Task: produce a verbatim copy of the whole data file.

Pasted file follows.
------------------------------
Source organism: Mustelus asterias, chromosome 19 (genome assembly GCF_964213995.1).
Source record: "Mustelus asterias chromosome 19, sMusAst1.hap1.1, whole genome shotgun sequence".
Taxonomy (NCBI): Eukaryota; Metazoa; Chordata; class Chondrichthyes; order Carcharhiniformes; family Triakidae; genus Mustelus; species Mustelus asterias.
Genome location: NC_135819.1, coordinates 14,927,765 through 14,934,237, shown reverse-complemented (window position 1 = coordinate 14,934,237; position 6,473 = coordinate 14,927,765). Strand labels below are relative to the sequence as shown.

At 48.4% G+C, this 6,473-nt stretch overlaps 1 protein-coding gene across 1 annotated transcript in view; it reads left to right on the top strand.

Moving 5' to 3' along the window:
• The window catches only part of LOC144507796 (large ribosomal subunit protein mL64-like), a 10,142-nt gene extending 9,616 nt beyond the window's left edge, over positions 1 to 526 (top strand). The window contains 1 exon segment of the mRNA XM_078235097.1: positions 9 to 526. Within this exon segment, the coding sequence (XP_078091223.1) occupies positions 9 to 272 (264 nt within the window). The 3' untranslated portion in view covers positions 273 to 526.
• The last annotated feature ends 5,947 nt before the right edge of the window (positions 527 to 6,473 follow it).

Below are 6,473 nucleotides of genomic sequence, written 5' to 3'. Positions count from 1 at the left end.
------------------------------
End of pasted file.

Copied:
Source organism: Mustelus asterias, chromosome 19 (genome assembly GCF_964213995.1).
Source record: "Mustelus asterias chromosome 19, sMusAst1.hap1.1, whole genome shotgun sequence".
Taxonomy (NCBI): Eukaryota; Metazoa; Chordata; class Chondrichthyes; order Carcharhiniformes; family Triakidae; genus Mustelus; species Mustelus asterias.
Genome location: NC_135819.1, coordinates 14,927,765 through 14,934,237, shown reverse-complemented (window position 1 = coordinate 14,934,237; position 6,473 = coordinate 14,927,765). Strand labels below are relative to the sequence as shown.

At 48.4% G+C, this 6,473-nt stretch overlaps 1 protein-coding gene across 1 annotated transcript in view; it reads left to right on the top strand.

Moving 5' to 3' along the window:
• The window catches only part of LOC144507796 (large ribosomal subunit protein mL64-like), a 10,142-nt gene extending 9,616 nt beyond the window's left edge, over positions 1 to 526 (top strand). The window contains 1 exon segment of the mRNA XM_078235097.1: positions 9 to 526. Within this exon segment, the coding sequence (XP_078091223.1) occupies positions 9 to 272 (264 nt within the window). The 3' untranslated portion in view covers positions 273 to 526.
• The last annotated feature ends 5,947 nt before the right edge of the window (positions 527 to 6,473 follow it).

Below are 6,473 nucleotides of genomic sequence, written 5' to 3'. Positions count from 1 at the left end.